Working with Contracted Rates in Deregulated Markets

You may have noticed that when running a calculation on a tariff in a deregulated market, there’s a new option available:

Now you can enter your contracted rate or discount whenever competitive electric supply is available!  Either enter your contracted rate as cents per kWh (e.g. 7.1¢) or expressed as a discount (e.g. enter 95 for a 5% discount) and let Genability do the rest.  If you don’t have a contracted rate, we’ll use the standard rate charged by the distributing utility.

With this new functionality, Genability now covers over 90% of the Residential market and 60% of the Commercial market in the U.S.

We can handle contracted rates because we spent the last several months tagging each individual rate for over 600 residential and general tariffs, labeling each rate as generation or T&D and flagging those rates that are available to be contracted.  The result is that when you provide the contracted rate (or discount), Genability knows exactly which rates to override or alter.

This is easiest to see in Explorer, where you can enter your contracted rate when running calculations, creating accounts or running what-if scenarios.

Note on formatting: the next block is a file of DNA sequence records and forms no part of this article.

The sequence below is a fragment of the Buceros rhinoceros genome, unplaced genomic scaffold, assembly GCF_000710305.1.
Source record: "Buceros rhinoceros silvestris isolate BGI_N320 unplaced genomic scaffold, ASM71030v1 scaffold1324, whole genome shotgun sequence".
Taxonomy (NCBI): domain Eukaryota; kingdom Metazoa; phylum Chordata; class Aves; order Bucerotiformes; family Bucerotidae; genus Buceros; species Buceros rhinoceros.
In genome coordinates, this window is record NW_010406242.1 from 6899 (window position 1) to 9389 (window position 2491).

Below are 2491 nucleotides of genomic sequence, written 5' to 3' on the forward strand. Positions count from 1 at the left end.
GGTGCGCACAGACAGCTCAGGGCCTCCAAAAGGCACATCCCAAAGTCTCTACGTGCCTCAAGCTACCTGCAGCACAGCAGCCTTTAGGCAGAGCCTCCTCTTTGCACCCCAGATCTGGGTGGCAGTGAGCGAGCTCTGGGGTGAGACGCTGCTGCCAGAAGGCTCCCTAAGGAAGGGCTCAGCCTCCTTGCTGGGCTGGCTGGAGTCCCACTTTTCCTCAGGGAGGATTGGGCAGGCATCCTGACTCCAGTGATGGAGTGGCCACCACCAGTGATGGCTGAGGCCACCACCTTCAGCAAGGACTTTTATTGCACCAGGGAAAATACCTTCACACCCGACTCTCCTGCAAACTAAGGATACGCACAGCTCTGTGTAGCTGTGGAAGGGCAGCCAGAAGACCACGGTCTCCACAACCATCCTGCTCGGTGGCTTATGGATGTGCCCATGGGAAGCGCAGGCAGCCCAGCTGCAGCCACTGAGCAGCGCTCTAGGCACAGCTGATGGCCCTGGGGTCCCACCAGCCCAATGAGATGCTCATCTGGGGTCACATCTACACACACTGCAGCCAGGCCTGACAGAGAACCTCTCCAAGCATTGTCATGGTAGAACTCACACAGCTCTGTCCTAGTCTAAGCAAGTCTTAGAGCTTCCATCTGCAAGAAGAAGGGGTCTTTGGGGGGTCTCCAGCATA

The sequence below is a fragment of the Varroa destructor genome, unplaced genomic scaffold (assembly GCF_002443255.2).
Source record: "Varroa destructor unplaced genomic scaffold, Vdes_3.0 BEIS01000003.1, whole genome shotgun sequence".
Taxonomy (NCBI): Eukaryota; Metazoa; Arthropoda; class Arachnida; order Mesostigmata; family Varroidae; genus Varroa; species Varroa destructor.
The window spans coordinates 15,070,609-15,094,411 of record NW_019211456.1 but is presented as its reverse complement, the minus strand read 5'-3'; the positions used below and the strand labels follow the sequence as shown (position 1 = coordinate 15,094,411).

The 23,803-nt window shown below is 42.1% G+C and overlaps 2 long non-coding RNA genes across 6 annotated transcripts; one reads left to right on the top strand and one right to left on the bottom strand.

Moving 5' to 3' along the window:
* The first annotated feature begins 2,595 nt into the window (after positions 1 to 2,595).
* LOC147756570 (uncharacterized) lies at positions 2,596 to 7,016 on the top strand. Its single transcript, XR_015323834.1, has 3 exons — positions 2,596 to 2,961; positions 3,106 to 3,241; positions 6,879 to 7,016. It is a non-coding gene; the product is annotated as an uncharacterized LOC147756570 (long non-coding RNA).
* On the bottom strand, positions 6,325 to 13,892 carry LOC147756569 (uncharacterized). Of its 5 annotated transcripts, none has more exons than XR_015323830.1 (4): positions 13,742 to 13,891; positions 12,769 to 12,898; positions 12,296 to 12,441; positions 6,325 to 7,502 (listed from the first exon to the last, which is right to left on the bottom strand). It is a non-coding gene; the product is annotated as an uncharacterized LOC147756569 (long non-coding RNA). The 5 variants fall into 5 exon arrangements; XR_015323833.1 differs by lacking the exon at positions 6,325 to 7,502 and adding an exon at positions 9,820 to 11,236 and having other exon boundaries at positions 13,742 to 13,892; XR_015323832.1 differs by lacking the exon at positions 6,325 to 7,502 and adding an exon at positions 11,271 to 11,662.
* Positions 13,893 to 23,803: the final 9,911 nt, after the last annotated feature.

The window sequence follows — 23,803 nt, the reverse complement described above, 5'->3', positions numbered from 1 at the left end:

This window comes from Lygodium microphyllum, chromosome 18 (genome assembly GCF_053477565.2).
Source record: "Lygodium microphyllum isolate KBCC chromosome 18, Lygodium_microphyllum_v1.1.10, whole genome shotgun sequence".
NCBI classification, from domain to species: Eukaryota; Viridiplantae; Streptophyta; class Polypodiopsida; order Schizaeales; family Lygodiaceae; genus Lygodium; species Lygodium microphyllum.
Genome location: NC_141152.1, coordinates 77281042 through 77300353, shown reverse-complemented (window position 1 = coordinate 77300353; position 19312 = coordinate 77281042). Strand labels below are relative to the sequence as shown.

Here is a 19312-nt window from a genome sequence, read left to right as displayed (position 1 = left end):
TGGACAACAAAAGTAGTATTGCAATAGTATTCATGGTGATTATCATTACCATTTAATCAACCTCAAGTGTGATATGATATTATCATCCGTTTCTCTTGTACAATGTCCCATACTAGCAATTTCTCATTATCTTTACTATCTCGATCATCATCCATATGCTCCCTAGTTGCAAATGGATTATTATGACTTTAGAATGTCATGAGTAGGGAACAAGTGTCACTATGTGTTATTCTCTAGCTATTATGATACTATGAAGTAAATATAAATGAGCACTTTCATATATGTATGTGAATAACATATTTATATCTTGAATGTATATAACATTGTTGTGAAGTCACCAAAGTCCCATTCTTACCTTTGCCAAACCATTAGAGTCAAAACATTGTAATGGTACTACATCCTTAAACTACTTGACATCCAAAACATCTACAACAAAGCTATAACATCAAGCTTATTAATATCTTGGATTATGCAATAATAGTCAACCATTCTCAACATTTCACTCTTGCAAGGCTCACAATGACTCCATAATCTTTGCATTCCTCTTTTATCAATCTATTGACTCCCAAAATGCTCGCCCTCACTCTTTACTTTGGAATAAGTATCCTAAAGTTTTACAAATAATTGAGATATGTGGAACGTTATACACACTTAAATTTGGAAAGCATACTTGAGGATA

But it’s easy to use in APIs too. You simply pass the rate or discount into the rateInput object with the ‘chargeType’ set to ‘CONTRACTED’ to replace all the rates eligible for competitive electric supply.

So if you work in any of the 16 states where customer’s can choose their electric supplier, log in to Explorer and start working with contracted rates.



This entry was posted in API, Commercial and Industrial, Explorer, News, Residential and tagged , , , , , , , , , . Bookmark the permalink. Post a comment or leave a trackback: Trackback URL.

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  • By Texas is Different on April 19, 2012 at 7:32 am

    […] differently too.  Within Explorer and the APIs, Texas behaves much like other states where you can contract your electric supply but with one important difference, the Typical Retail Rate.   Rather than receiving the default […]

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